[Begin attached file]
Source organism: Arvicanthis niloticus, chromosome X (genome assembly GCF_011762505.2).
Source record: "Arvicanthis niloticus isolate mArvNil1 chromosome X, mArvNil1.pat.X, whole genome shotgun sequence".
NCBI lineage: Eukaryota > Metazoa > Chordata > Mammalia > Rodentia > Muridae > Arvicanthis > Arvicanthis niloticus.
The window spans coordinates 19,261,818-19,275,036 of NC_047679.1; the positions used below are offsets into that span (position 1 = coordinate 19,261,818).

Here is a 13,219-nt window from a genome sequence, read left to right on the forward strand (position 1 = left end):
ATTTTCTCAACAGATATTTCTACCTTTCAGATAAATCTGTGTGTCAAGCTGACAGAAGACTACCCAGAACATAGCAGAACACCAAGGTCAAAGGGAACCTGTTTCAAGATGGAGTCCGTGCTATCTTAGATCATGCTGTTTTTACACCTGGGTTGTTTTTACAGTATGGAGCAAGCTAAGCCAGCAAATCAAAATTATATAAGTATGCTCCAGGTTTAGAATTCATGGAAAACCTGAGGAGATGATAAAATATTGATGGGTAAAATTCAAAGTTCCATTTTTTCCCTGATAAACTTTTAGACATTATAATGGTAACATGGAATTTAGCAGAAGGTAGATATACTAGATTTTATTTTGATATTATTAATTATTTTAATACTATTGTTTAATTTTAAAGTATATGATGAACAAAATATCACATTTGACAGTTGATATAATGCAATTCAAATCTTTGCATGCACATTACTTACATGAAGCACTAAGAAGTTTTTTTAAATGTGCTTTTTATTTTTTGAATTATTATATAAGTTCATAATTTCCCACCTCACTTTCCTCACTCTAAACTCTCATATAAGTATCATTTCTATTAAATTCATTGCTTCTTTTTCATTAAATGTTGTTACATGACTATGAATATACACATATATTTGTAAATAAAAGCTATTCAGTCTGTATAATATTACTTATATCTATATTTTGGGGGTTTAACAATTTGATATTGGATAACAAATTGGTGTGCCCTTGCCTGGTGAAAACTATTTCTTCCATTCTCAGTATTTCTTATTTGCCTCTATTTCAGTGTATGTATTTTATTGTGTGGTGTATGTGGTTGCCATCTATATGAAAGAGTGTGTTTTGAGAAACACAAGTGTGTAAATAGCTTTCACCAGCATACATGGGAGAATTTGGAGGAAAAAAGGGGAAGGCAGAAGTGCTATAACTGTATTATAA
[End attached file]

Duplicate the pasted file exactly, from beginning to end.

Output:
Source organism: Arvicanthis niloticus, chromosome X (genome assembly GCF_011762505.2).
Source record: "Arvicanthis niloticus isolate mArvNil1 chromosome X, mArvNil1.pat.X, whole genome shotgun sequence".
NCBI lineage: Eukaryota > Metazoa > Chordata > Mammalia > Rodentia > Muridae > Arvicanthis > Arvicanthis niloticus.
The window spans coordinates 19,261,818-19,275,036 of NC_047679.1; the positions used below are offsets into that span (position 1 = coordinate 19,261,818).

Here is a 13,219-nt window from a genome sequence, read left to right on the forward strand (position 1 = left end):
ATTTTCTCAACAGATATTTCTACCTTTCAGATAAATCTGTGTGTCAAGCTGACAGAAGACTACCCAGAACATAGCAGAACACCAAGGTCAAAGGGAACCTGTTTCAAGATGGAGTCCGTGCTATCTTAGATCATGCTGTTTTTACACCTGGGTTGTTTTTACAGTATGGAGCAAGCTAAGCCAGCAAATCAAAATTATATAAGTATGCTCCAGGTTTAGAATTCATGGAAAACCTGAGGAGATGATAAAATATTGATGGGTAAAATTCAAAGTTCCATTTTTTCCCTGATAAACTTTTAGACATTATAATGGTAACATGGAATTTAGCAGAAGGTAGATATACTAGATTTTATTTTGATATTATTAATTATTTTAATACTATTGTTTAATTTTAAAGTATATGATGAACAAAATATCACATTTGACAGTTGATATAATGCAATTCAAATCTTTGCATGCACATTACTTACATGAAGCACTAAGAAGTTTTTTTAAATGTGCTTTTTATTTTTTGAATTATTATATAAGTTCATAATTTCCCACCTCACTTTCCTCACTCTAAACTCTCATATAAGTATCATTTCTATTAAATTCATTGCTTCTTTTTCATTAAATGTTGTTACATGACTATGAATATACACATATATTTGTAAATAAAAGCTATTCAGTCTGTATAATATTACTTATATCTATATTTTGGGGGTTTAACAATTTGATATTGGATAACAAATTGGTGTGCCCTTGCCTGGTGAAAACTATTTCTTCCATTCTCAGTATTTCTTATTTGCCTCTATTTCAGTGTATGTATTTTATTGTGTGGTGTATGTGGTTGCCATCTATATGAAAGAGTGTGTTTTGAGAAACACAAGTGTGTAAATAGCTTTCACCAGCATACATGGGAGAATTTGGAGGAAAAAAGGGGAAGGCAGAAGTGCTATAACTGTATTATAA